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Canadian Tai Chi Academy
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    Don yu and Tor yu Combined
    Posted December 6, 2021
Tai Chi is an exercise that works in harmony with the inherent design of the body's structures and functions. To understand this, let's look at the structures of the hip and lower back. We know that Tai Chi exercises this area, but what does this have to do with the structure and function of the area?
To begin with, the movement in the Tor Yu is analogous to an exaggerated version of walking. In normal walking gait there is a reciprocal motion of the legs, hips and pelvis, with one side of the pelvis extending while the other is flexing. The Don Yu is an exaggerated version of sitting and stretches the tendons and ligaments of the lower back.
At our recent Instructor's Workshop, we talked about the expansion that occurs in the Don Yu and applying that to the Tor Yu. This simple, yet complex, motion of the body is really unique to Mr. Moy's style of Tai Chi. The principles that he incorporated into the exercise give it a more internal connection and quality.
Most stretching exercises have traditionally emphasized a basic two-dimensional stretch where we simply bend or move in the direction of a particular muscle group to stretch. Functionally, however, the body is meant to move in three dimensions, and it does so even in simple movements such as bending over to pick something up. Tai Chi mirrors this more complete range of motion and is more in tune with the body's natural physiology.

Looking at the hip joint we see that the structure is a ball and socket that is very stable with strong ligaments holding it in place. It is oriented for ease of mobility in almost 360° of rotation. Stability is also provided by the deep socket, known as the acetabulum which holds the ball. The hip is surrounded by very strong muscles that move the joint while also adding stability. The hips bear weight for the entire body and transmit ground reactive forces from the legs through the pelvis and up the spine. In other words, the hip joint has a full and circular range of motion to allow walking but has surrounding tissues to provide stability.
In Tai Chi, we are working on stretching and strengthening the entire hip area and we do so by using the turning capability of the joint. As you can see in the diagram the ligaments that hold the hip joint in place are not oriented in a straight line but rather spiral around the joint. The turning motion of the Tor Yu further turns the ligaments to keep them supple and strong. This keeps the hip joints mobile and flexible.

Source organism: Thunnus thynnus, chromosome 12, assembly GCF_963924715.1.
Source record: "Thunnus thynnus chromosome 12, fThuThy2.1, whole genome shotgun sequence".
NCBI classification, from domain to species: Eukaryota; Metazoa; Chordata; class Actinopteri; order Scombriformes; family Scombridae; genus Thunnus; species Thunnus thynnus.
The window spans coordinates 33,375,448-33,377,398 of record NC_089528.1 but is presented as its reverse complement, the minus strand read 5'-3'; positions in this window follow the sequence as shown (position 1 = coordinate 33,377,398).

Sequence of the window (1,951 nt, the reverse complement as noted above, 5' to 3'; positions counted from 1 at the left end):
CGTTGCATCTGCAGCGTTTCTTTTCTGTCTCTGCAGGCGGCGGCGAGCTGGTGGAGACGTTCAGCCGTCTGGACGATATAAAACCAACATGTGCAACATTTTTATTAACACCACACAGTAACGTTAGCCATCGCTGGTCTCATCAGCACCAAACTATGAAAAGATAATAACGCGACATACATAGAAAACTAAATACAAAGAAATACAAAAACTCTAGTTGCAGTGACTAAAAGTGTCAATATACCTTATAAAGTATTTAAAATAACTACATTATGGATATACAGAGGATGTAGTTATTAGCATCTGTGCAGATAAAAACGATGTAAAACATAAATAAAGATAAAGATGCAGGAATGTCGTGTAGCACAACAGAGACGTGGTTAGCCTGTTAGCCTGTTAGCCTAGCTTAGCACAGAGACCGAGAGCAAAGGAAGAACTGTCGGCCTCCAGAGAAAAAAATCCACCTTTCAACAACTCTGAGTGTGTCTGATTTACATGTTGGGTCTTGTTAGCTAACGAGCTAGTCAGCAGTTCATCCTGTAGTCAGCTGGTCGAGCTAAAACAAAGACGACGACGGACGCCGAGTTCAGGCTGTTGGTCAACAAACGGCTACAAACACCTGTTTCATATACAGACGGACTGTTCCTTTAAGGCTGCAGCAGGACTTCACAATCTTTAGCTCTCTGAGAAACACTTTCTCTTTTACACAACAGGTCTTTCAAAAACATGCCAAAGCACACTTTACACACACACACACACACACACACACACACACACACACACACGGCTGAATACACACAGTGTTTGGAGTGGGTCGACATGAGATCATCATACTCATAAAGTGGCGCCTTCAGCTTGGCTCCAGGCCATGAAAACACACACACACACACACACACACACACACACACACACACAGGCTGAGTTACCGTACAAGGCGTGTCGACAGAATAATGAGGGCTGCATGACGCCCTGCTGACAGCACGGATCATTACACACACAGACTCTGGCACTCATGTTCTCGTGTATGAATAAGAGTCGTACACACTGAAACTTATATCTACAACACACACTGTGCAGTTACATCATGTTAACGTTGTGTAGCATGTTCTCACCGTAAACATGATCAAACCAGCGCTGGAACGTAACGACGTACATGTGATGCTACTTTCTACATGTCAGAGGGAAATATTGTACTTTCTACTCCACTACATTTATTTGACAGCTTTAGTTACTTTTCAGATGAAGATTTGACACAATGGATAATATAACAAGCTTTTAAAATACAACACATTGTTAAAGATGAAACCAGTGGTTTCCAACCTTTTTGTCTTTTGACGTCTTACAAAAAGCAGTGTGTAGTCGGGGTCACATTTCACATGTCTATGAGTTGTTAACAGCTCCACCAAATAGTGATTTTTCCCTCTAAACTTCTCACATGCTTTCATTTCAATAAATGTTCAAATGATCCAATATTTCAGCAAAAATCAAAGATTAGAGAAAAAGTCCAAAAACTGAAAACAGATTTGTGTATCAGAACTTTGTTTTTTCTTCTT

Incorporating the Don Yu into the Tor Yu amplifies the effect of this turning. In the sitting motion of the Don Yu there is a dropping of the sacrum (tailbone), and a corresponding stretching of the lumbar spine (lower back). Tor Yu's can build on this inherent natural movement. The Don Yu sitting action, combined with the turning in the Tor Yu, gently stretches the joints, ligaments and tendons through a more complete range of motion. This allows for three-dimensional stretching to occur in these tissues and mirrors the natural turning and stretching of the body in everyday movement. In other words, incorporating the sitting movement of the Don Yu into the turning of the Tor Yu creates a three-dimensional stretching through the body, - the spiral turn.

    Teaching Tai Chi to people living with Parkinson's disease
    Posted November 18, 2021
I love teaching the Tai Chi beginners' classes at Century House in New Westminster. Over the past 13 years, I have gained so much, including new friends and great joy seeing the wonderful difference Tai Chi makes for many participants.
None-the-less, I was a little anxious last summer when Doug Overholt asked me to teach Tai Chi on zoom for Parkinson Society BC. What could I offer? Would it be safe? Would participants gain any benefit? How could we make the teachings accessible to people with varying levels of mobility?